Tom, I to am a runner and cyclist. I agree with you exercise is a drug, I can't quit. I am 50 years old have CVD treated with a stent injuly 2006, I thought I ate wisely, and exercised a lot prior to my stent, so you can imagine I was shocked and fearful that this could have happen to me.I had previously been on medication for high blood pressure and anxiety with side effects tough to live with especially as a runner. I was also placed on a statin blood thinners etc after my surgery. I did not know what on earth I should do, which way to turn.I prayed and feel I was led to the web site of Dr Fuhrman.com , who Treats people who refuse cardiac intervention for blockages. It impressed me that in most of his patients the symptoms like angina and the likes ( which by the way I never had either) were relieved, and in most in just a few weeks. The other thing that caught me was that in over twenty years all his cvd patients  who adopted his advice have regained there health. The great part of this is he offers no magic pill or an exotic cocktail. Nutritional excellence, thats it . And I am living proof it works. His book is available on Amazon for as little as $6.00. called "EAT TO LIVE".
After my stent I was on drugs costing $4500 per year. I hear on TV advertising for statins that they slow progression of the disease. that means to me that over time things are not going to get better only worse.
In the two years since, I have strictly kept to Dr Fuhrmans advice and it has been equally as shoching but in a good way. My Cardio Doctor ( who is a fantastic marathoner) has had to lower and lower my meds as my numbers from blood work kept lowering. I was on two blood pressure meds , and now only a trace of what I was taking, which I think will be stopped in the near future . Drugs now cost me $200 per year . Started out on lipitor 80mg , now 10 mg total cholesterol 142, ldl 71, hdl 59. tryg 78. B/pressure this morning 114/63. which is slightly lower than my 122/70  that I average now.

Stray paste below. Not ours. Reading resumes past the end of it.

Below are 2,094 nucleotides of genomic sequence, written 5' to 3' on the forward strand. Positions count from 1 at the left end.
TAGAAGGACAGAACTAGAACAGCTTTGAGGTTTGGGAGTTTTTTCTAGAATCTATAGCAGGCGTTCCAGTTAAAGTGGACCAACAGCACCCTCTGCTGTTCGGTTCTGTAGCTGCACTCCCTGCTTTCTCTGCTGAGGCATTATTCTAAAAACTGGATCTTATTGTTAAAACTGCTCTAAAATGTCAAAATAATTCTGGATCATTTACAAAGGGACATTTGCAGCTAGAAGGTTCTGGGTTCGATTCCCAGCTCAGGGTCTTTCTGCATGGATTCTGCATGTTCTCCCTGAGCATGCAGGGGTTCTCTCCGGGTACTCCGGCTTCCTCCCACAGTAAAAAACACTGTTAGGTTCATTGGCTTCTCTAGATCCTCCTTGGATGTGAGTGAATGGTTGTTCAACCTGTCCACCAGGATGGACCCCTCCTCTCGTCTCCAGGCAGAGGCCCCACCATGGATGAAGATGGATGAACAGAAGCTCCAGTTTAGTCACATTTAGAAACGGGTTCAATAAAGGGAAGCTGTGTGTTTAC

Tom consider reading the book if you will, it sure is working for me,
ps; Had cardio checkup last week Doctor only wants to see me in a year. Also forgot to say anxiety is no longer a part of my life, over time nutritional excellence has taken that from me too. Thanks to the Lord.
Avatar universal
Thank you for your comments. Your post however just adds one more to the list of heavy exercisers I know who have fallen victim to heart blockages in spite of what they considered a healthy lifestyle. The phenomena is so perverse that I actually feel that my continued exercise is probably working against my ultimate survival. I found an article in one of the medical journals documenting a case study of a physician who was a marathon runner for many years that was found to have extensive calcification in all his coronary arteries. Further investigation showed that his blood pressure rose to high levels during his runs and left his arteries in inflamatory state for hours afterward. Vitamins C and E were found to alleviate the situation to a large degree.
   My own 6 year younger brother who exercises pretty much like me was also found to have a very high calcium score 6 years ago, although he hasn't had symptomatic blockages. He is a vegetarian, by the way.
   I have moderated my exercise routine somewhat favoring longer bike rides where my pulse may average 130 or 140 instead of hard runs that put it up to 170. I have also retired, partially because the opportunity presented itself but mostly because I think stress and my over-reaction to stress may be a significant player in my disease. Staying healthy is now "Job One".
   I enjoyed your comments and hope you continue to have good health.